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Benchmark


2018 THE GARDEN MARKET SUPPLEMENT


SALES: INDEPENDENTS STILL DOMINATE THE MARKET


Total sales


1. Wyevale 2. Dobbies


3. Blue Diamond 4. Nottcuts 5. Klondyke Squires Hillier


6. 7.


8. Haskins 9. Scotsdale 10. Bents


11. Barton Grange 12. Frosts


13. Van Hage 14. Webbs


15. Woodcote Green 16. Garsons 17. Whitehall 18. Stewarts 19. Polhill 20. Gordale


Latest -1 -2 -3 year year year year -4 year


£325.4m £311.1m £290.4m £276.2m £259.2m £151.0m £153.7m £152.9m £142.0m £137.4m £96.5m £91.3m £82.8m £70.3m £62.5m £71.3m £67.8m £63.7m £55.9m £53.8m £54.5m £49.0m £48.1m £48.5m £47.0m £47.5m £44.8m £44.3m £41.8m £37.8m £33.0m £30.6m £28.4m £27.2m £25.4m £32.4m £31.5m £31.6m £29.4m £26.6m £22.2m £20.7m £20.3m £18.3m £14.9m £21.6m £20.0m £16.3m £15.2m £14.1m £21.2m £21.9m £22.5m £21.9m £21.6m £19.4m £19.0m £28.2m £31.1m £30.6m £18.4m £19.4m £19.1m £18.2m £17.2m £16.7m £16.2m £15.6m £14.7m £13.6m £16.2m £15.2m £13.7m £12.6m £10.8m £14.6m £13.0m £12.5m £12.5m £11.2m £13.1m £12.2m £10.8m £9.9m £11.6m £11.0m £10.5m £9.8m


£9.6m £9.3m


£10.8m £11.2m £10.7m £10.6m £10.6m £10.8m £10.9m £10.6m £9.6m


21. Chessington £10.6m £10.9m £10.6m £9.6m 22. Hayes 23. Aylett


24. Millbrook 25. Planters 26. Coolings Total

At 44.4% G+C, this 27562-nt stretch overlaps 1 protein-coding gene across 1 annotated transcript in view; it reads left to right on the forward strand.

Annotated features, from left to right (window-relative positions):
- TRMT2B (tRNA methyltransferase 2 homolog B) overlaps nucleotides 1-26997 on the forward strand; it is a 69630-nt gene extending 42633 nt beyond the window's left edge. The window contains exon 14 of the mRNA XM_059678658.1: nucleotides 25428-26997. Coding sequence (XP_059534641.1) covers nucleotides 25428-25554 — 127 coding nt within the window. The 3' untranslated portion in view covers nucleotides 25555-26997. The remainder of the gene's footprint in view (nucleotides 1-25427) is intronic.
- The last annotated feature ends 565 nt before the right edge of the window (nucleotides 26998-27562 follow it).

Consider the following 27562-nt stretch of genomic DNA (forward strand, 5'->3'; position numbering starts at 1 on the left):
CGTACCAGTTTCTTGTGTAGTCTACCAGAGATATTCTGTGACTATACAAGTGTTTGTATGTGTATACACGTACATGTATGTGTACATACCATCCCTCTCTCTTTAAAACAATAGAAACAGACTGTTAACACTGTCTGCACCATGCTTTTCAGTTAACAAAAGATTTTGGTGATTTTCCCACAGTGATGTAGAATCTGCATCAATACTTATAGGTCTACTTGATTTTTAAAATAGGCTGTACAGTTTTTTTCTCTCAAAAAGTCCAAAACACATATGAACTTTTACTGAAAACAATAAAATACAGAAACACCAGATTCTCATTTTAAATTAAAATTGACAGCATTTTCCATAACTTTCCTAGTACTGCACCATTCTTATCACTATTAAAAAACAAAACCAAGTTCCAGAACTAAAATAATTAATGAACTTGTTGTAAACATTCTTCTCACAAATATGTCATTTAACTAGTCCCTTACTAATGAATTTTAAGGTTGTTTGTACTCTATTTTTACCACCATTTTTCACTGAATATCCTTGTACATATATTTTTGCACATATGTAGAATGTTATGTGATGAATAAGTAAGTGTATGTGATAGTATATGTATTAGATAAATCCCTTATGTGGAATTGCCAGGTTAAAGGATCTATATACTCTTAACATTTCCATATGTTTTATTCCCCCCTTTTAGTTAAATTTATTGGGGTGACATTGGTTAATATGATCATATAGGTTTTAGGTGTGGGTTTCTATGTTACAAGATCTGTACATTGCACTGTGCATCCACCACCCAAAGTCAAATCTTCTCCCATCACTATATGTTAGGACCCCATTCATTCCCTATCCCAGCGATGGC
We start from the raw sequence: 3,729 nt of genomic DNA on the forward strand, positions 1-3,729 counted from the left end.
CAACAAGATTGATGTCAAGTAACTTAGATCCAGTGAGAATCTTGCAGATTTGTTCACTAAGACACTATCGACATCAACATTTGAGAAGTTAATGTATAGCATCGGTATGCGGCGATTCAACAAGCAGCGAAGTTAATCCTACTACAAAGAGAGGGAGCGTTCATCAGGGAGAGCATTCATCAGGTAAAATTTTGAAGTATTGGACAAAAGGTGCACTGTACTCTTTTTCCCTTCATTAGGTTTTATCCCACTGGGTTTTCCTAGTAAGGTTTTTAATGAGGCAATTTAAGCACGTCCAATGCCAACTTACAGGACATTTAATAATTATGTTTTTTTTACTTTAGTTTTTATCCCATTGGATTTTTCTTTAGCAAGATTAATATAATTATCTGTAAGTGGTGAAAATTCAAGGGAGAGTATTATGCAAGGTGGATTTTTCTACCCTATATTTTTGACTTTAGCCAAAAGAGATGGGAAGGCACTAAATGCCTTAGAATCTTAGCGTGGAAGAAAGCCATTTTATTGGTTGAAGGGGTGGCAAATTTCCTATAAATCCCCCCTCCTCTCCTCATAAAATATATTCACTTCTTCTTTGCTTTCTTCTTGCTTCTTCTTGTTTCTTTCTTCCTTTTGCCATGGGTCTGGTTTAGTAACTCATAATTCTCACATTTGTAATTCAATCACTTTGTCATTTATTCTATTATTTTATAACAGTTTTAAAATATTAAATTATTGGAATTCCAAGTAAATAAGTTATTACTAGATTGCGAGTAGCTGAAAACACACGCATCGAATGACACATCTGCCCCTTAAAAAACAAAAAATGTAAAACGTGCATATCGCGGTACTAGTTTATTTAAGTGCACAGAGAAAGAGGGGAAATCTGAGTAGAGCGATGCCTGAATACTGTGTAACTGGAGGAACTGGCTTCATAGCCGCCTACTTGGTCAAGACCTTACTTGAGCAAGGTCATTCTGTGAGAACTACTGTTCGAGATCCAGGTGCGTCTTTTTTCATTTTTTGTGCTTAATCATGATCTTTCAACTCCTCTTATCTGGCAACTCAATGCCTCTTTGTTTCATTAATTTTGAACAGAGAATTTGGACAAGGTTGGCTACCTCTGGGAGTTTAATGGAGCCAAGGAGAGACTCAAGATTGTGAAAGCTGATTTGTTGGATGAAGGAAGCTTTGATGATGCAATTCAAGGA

£8.5m £8.9m


£1,055.4m


£10.0m £9.3m £9.0m £8.0m £8.3m £7.2m £7.0m £7.0m £6.9m £6.5m £7.0m £6.8m £6.2m £5.7m £4.8m £6.1m £6.0m £6.9m £8.4m £8.3m £6.0m £5.7m £5.4m £6.2m £5.7m £1,016.2m


£978.4m


Source: DIY Week analysis of fi led company accounts 4 DIY WEEK GARDEN MARKET SUPPLEMENT


£920.4m O


ne of the enduring characteristics of the garden centre market is that unlike most other retail sectors, independent


£864.2m


operators still account for by far the largest part of the market. This chart tells the story: our top 26 garden centre operators achieved a combined sales total of more than £1.06bn in their latest accounting periods. But Wyevale, the market’s only national chain, accounted for only 31% of that fi gures. Second-placed Dobbies took 14% – so the two biggest operators jointly accounted for less than half the sales of the top 26. We have no way of knowing how much more business is generated by the remainder of the UK’s operators – who may between them run another 1,000 or so centres – but it’s clear that garden centre retailing remains very largely the preserve of the independent operator. Almost all the names in this list are privately- owned; many of them are still family businesses, even if they are achieving multi-million sales fi gures. The other key factor to emerge clearly from this table is that garden centres are achieving consistent, substantial growth. Our top 26 have grown their collective sales by nearly 22%, in the space of fi ve years. It’s instructive to compare that with the closely-related DIY market: in those same fi ve years, the top three national DIY chains (B&Q, Homebase and Wickes) have achieved combined growth of just 0.53%. Is it plant sales, and horticultural expertise? Coff ee shops? Impulse purchasing in clothing, toys, giftware and greetings cards? A combination of all the above, plus free parking? Garden centres are often described as ‘out-of-town department stores’ – but that doesn’t really do justice to their retail skills, given that high street department store retailing is something of a wasteland these days. Among bricks-and-mortar retailers, garden centres could well be the success story of the future.


www.diyweek.net


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